3 out of 4 stars
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Dual Therapy, by Elvis Bray, follows Detective Storm Harrison as he investigates the rape and murder of a young girl. Upon viewing the crime scene, Storm notes the murder is eerily familiar to a case he worked when he first joined the Colorado Springs Police Department. Storm blames himself for the death of the young girl in the previous case, and his frustration about his inability to catch the killer has manifested over the years as a recurring nightmare. The nightmares have made it difficult for Storm to have a healthy social life, but Storm’s chance meeting with Katy Taylor, a county prosecutor who’s beauty previously held Storm’s attention, reignites a fire within the detective. With Katy’s calming influence, Storm is ready to take down the killer that has haunted him throughout his career. Storm is willing to do whatever it takes to make sure there are no additional victims.
At first, Dual Therapy plays out like a straightforward mystery: The story follows Storm as he pursues the psychopathic killer. Just when the focus on catching the murderer begins to feel overwrought, Bray switches gears, and the mystery takes on a new identity in the courtroom. The unexpected plot path and change in setting created an enjoyable narrative balance between detective work and legal drama, which made the novel stand apart from those typically found in the genre. Similarly, the novel culminates in a fantastic ending that is cleverly supported by the methodical development of the narrative. The ending is more intelligent than one would typically find in a mystery, and its excitement is rooted in the realistic nature of the court proceedings.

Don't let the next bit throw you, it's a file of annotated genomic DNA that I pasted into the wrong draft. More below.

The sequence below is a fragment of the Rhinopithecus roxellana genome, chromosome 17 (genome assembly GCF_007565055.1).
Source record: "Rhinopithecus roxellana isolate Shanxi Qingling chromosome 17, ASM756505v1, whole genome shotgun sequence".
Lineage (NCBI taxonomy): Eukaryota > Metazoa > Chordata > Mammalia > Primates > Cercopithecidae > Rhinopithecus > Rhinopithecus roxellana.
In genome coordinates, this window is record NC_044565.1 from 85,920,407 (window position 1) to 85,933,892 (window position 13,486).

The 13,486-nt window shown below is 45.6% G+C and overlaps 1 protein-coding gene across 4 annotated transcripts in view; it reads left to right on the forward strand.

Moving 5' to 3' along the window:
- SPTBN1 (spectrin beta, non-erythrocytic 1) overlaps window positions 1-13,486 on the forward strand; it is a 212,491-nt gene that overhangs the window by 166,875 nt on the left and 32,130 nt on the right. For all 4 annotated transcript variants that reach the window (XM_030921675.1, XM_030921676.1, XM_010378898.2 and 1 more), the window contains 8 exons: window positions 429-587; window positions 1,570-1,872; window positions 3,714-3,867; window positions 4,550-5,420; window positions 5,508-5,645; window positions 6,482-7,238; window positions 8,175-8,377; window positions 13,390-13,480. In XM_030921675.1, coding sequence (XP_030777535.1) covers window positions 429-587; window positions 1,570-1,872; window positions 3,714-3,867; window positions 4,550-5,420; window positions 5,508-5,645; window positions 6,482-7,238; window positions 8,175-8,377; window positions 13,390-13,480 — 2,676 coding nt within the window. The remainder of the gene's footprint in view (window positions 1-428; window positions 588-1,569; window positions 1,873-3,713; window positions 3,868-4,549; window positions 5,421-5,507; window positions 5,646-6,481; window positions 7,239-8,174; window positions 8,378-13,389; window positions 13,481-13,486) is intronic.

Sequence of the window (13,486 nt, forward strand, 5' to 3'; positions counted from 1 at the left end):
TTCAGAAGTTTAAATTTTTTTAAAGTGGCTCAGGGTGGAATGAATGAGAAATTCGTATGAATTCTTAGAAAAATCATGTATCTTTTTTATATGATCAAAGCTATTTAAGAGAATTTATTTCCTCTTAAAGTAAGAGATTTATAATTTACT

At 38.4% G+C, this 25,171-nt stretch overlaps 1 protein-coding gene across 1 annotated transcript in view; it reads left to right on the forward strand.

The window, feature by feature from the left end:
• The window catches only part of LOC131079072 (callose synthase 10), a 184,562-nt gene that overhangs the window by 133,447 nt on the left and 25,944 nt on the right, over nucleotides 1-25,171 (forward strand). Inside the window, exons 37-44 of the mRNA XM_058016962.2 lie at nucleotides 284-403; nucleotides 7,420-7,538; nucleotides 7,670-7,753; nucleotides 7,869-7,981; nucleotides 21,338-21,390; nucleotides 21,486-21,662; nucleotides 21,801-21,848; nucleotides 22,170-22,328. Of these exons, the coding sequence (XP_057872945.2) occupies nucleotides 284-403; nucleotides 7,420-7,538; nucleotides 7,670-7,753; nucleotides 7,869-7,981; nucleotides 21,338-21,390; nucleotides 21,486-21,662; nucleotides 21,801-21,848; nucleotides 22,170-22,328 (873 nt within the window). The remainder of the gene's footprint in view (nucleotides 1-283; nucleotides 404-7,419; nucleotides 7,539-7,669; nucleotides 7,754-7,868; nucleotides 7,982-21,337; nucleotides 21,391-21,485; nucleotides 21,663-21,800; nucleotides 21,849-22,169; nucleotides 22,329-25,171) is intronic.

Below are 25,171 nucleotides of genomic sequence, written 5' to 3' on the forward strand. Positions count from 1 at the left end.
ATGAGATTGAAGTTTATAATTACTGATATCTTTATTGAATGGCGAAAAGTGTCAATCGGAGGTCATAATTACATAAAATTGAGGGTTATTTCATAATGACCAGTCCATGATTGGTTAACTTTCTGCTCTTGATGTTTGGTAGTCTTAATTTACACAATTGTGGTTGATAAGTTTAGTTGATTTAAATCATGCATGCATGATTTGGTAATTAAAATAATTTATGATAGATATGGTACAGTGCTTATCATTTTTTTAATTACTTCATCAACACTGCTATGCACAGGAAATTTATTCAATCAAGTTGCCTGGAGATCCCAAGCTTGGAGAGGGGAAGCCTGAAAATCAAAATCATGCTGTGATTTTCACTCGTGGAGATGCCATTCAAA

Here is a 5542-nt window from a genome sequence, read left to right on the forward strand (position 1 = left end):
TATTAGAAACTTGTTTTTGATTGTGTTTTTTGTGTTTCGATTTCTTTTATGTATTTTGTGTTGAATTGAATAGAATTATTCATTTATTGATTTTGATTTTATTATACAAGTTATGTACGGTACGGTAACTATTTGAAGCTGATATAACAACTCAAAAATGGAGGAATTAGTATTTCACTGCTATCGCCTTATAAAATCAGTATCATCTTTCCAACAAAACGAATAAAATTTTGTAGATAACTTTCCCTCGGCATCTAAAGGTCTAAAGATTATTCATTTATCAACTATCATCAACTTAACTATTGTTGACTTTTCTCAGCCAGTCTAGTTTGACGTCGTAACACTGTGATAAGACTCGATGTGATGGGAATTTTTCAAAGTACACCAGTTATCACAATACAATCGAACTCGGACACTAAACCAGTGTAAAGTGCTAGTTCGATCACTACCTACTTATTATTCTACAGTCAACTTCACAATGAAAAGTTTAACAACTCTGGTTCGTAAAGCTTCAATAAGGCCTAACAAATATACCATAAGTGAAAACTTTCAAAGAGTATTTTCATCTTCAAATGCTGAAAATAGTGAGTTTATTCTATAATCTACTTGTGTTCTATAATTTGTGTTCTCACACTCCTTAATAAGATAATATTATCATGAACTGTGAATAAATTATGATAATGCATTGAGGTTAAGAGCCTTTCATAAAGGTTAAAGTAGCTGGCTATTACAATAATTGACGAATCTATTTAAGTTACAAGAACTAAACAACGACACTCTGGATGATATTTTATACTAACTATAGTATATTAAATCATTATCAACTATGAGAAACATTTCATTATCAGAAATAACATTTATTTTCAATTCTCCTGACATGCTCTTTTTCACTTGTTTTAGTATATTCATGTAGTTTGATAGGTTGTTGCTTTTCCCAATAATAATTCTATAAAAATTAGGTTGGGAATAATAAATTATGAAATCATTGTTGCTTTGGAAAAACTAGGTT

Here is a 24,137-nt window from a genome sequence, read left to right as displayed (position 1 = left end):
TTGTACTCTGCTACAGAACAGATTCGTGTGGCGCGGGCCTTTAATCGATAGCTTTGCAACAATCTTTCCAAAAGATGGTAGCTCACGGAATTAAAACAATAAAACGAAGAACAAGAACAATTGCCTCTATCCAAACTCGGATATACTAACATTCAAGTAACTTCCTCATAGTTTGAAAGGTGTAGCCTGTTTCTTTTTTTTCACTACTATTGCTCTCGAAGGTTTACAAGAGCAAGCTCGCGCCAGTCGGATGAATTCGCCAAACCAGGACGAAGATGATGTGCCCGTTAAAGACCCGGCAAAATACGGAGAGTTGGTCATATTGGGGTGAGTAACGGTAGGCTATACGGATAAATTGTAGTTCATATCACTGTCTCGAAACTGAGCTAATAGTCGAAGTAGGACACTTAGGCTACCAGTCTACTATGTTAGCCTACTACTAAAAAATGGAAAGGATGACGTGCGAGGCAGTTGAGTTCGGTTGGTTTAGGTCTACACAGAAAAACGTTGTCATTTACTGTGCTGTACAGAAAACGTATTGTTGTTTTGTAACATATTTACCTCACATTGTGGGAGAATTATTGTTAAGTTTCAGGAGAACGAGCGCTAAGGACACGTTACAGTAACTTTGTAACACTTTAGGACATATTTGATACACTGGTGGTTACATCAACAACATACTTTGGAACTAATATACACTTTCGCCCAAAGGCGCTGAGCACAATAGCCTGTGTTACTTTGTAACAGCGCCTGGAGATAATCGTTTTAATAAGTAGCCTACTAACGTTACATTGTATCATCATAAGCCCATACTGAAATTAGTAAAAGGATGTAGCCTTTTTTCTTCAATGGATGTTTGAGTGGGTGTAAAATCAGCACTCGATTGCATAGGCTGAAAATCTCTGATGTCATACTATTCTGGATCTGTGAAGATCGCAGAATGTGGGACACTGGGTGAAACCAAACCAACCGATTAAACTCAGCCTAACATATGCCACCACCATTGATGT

Additionally, Storm is an engaging first-person narrator. He has a matter-of-fact disposition that is threatened by the frustration and anger he feels about the elusive killer. In some ways, Storm is the typical hardboiled detective: he’s brash, intelligent, and isn’t afraid to take matters into his own hands. However, Storm’s development was so well done that the stereotypical nature of his persona only added to Bray’s enjoyable storytelling. On the other hand, Storm’s female counterpart, Katy, suffered from relatively shallow development. Until the end, when Katy becomes crucial to the plot, she’s mostly just a pretty woman used as a device to further the story. I would have appreciated more depth to Katy, especially considering her significance in Storm’s life.
Though the author is a great storyteller, the standout feature of this novel is Bray’s exhilarating play on the reader’s perceptions and assumptions. As the plot unfolds, it becomes increasingly clear that the real focus of the novel isn’t catching the elusive murderer of the young girls. In actuality, the heart and soul of Dual Therapy is defined by a much-less-obvious murder. Using Storm’s first-person narrative, Bray expertly baits the reader into believing events unfold expectedly. However, as the nuances of what really occurred are unveiled during the courtroom proceedings, Bray has the reader questioning everything they thought they knew about the murder under investigation.
Dual Therapy was one of the most exciting and engaging mysteries I’ve read in a long time. The plot is methodically developed, Storm’s first-person narration is absorbing, and Bray masterfully plays on the reader’s expectations, all of which combined to create a book that is truly impossible to put down. Unfortunately, the novel needs another round of editing. I noted quite a few mistakes, though none of the errors were overly distracting. If not for the editorial issues, I would have rated Dual Therapy a glowing 4 stars; however, the errors force me to detract one star, leaving Bray’s work with a rating of 3 out of 4 stars. Despite its minor flaws, I highly recommend Dual Therapy to mystery fans looking for a thought-provoking plot with a clever narrator and elements of a courtroom drama. However, readers should be aware that the narrative includes graphic descriptions of the brutal crime scenes Storm investigates.
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